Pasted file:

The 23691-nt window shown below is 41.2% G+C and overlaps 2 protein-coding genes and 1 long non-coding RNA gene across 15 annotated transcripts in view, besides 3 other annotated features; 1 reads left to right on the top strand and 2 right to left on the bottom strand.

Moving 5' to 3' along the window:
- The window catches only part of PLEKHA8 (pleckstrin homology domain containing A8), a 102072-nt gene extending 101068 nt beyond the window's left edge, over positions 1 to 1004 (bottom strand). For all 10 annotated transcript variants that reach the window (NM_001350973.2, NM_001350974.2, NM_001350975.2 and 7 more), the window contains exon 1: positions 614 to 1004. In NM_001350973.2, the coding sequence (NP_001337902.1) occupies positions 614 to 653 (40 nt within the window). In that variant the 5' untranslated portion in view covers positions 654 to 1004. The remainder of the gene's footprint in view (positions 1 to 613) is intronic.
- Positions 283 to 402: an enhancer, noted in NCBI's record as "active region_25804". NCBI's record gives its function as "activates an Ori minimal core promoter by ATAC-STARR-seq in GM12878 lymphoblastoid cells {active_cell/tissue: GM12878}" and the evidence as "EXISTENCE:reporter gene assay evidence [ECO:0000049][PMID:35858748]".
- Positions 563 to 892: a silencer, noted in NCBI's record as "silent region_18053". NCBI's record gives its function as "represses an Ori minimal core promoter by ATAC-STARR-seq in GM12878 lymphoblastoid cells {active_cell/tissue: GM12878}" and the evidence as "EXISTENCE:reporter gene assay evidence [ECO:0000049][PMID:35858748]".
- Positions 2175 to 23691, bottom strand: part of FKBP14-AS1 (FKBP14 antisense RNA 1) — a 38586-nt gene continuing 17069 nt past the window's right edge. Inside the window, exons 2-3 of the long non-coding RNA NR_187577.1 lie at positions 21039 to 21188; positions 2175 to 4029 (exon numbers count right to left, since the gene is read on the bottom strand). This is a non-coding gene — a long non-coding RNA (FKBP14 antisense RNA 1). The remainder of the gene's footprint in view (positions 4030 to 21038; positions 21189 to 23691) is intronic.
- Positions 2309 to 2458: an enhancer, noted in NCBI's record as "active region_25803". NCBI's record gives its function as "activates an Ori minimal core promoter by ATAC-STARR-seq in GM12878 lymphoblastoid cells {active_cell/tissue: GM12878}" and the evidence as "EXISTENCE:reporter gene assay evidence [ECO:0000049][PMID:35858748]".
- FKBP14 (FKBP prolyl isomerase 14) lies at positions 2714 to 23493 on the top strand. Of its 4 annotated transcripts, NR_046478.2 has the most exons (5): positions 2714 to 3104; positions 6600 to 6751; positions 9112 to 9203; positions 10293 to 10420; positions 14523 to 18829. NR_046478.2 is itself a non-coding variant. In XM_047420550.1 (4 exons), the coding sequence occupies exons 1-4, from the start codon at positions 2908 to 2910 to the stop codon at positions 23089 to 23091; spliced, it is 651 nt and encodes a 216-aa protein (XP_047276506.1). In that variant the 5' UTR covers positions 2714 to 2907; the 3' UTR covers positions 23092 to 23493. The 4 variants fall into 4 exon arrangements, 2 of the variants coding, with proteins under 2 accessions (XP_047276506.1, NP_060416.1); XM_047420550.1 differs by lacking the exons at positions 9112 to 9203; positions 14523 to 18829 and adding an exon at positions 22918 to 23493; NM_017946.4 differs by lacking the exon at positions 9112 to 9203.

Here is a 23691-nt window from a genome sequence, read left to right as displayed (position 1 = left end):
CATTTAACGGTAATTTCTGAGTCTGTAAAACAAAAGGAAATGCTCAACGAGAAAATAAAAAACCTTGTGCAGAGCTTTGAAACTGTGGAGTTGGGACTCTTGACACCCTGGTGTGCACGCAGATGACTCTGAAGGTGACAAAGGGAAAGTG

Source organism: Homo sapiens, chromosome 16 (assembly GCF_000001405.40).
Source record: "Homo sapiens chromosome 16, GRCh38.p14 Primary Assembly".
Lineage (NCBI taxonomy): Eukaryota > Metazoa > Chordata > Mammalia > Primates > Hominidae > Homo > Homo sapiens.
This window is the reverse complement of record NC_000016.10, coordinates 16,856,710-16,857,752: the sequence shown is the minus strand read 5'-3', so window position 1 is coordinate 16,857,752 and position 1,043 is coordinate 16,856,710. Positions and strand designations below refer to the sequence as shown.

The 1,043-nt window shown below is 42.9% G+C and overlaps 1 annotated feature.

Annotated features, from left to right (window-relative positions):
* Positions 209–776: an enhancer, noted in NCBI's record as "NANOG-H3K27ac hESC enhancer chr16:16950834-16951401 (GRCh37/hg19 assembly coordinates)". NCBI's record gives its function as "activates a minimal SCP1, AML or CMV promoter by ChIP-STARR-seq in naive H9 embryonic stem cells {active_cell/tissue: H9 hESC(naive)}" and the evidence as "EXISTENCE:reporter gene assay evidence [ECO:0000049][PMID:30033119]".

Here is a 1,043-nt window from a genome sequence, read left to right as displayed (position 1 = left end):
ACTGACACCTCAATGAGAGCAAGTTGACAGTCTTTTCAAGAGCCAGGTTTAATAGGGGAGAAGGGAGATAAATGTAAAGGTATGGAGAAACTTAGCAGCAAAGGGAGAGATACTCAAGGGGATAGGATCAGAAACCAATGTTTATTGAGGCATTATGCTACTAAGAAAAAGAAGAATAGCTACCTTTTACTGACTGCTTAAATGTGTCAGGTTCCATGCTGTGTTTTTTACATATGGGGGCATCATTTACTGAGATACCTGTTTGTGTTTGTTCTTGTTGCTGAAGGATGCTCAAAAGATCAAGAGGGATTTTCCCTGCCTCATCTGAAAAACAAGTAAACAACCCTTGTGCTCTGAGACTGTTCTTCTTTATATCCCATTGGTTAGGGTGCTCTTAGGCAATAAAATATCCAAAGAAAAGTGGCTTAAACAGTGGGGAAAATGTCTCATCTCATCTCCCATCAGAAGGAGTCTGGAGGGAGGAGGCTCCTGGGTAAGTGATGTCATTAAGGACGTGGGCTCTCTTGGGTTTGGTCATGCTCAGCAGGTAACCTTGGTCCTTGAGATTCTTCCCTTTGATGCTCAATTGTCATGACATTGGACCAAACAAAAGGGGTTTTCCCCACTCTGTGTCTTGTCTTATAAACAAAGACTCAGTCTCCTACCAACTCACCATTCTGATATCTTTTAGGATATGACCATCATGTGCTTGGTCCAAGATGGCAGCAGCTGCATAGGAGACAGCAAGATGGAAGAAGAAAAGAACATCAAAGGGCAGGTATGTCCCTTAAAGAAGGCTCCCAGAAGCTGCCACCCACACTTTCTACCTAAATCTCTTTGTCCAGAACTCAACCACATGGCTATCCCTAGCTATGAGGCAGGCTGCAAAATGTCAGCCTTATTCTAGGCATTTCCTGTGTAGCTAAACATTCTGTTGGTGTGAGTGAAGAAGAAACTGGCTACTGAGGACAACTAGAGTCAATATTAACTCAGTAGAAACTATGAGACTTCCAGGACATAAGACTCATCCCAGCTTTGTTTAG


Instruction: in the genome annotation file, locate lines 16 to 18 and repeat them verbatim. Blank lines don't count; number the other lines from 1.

Annotated features, from left to right (window-relative positions):
* Positions 209–776: an enhancer, noted in NCBI's record as "NANOG-H3K27ac hESC enhancer chr16:16950834-16951401 (GRCh37/hg19 assembly coordinates)". NCBI's record gives its function as "activates a minimal SCP1, AML or CMV promoter by ChIP-STARR-seq in naive H9 embryonic stem cells {active_cell/tissue: H9 hESC(naive)}" and the evidence as "EXISTENCE:reporter gene assay evidence [ECO:0000049][PMID:30033119]".

Here is a 1,043-nt window from a genome sequence, read left to right as displayed (position 1 = left end):